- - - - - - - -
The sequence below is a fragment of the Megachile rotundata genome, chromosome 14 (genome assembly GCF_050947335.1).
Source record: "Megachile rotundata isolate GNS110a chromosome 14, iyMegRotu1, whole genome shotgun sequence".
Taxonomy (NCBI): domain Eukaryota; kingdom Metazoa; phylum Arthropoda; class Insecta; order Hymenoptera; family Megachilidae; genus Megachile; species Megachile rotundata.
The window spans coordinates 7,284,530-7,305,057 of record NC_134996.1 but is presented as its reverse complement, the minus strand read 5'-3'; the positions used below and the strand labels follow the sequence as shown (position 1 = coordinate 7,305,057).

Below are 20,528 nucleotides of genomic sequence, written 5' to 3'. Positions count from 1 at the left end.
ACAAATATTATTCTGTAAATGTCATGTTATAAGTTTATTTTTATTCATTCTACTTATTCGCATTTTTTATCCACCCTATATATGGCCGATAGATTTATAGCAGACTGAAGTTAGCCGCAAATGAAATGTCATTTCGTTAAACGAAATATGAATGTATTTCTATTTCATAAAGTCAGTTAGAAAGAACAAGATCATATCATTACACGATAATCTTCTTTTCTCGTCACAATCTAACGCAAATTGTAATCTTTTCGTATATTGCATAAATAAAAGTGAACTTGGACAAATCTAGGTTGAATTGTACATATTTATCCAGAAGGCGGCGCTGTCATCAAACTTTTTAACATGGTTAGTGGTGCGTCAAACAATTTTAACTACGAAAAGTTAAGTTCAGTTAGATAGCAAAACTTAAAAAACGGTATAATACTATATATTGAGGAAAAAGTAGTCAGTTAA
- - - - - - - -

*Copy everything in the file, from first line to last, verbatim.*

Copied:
The sequence below is a fragment of the Megachile rotundata genome, chromosome 14 (genome assembly GCF_050947335.1).
Source record: "Megachile rotundata isolate GNS110a chromosome 14, iyMegRotu1, whole genome shotgun sequence".
Taxonomy (NCBI): domain Eukaryota; kingdom Metazoa; phylum Arthropoda; class Insecta; order Hymenoptera; family Megachilidae; genus Megachile; species Megachile rotundata.
The window spans coordinates 7,284,530-7,305,057 of record NC_134996.1 but is presented as its reverse complement, the minus strand read 5'-3'; the positions used below and the strand labels follow the sequence as shown (position 1 = coordinate 7,305,057).

Below are 20,528 nucleotides of genomic sequence, written 5' to 3'. Positions count from 1 at the left end.
ACAAATATTATTCTGTAAATGTCATGTTATAAGTTTATTTTTATTCATTCTACTTATTCGCATTTTTTATCCACCCTATATATGGCCGATAGATTTATAGCAGACTGAAGTTAGCCGCAAATGAAATGTCATTTCGTTAAACGAAATATGAATGTATTTCTATTTCATAAAGTCAGTTAGAAAGAACAAGATCATATCATTACACGATAATCTTCTTTTCTCGTCACAATCTAACGCAAATTGTAATCTTTTCGTATATTGCATAAATAAAAGTGAACTTGGACAAATCTAGGTTGAATTGTACATATTTATCCAGAAGGCGGCGCTGTCATCAAACTTTTTAACATGGTTAGTGGTGCGTCAAACAATTTTAACTACGAAAAGTTAAGTTCAGTTAGATAGCAAAACTTAAAAAACGGTATAATACTATATATTGAGGAAAAAGTAGTCAGTTAA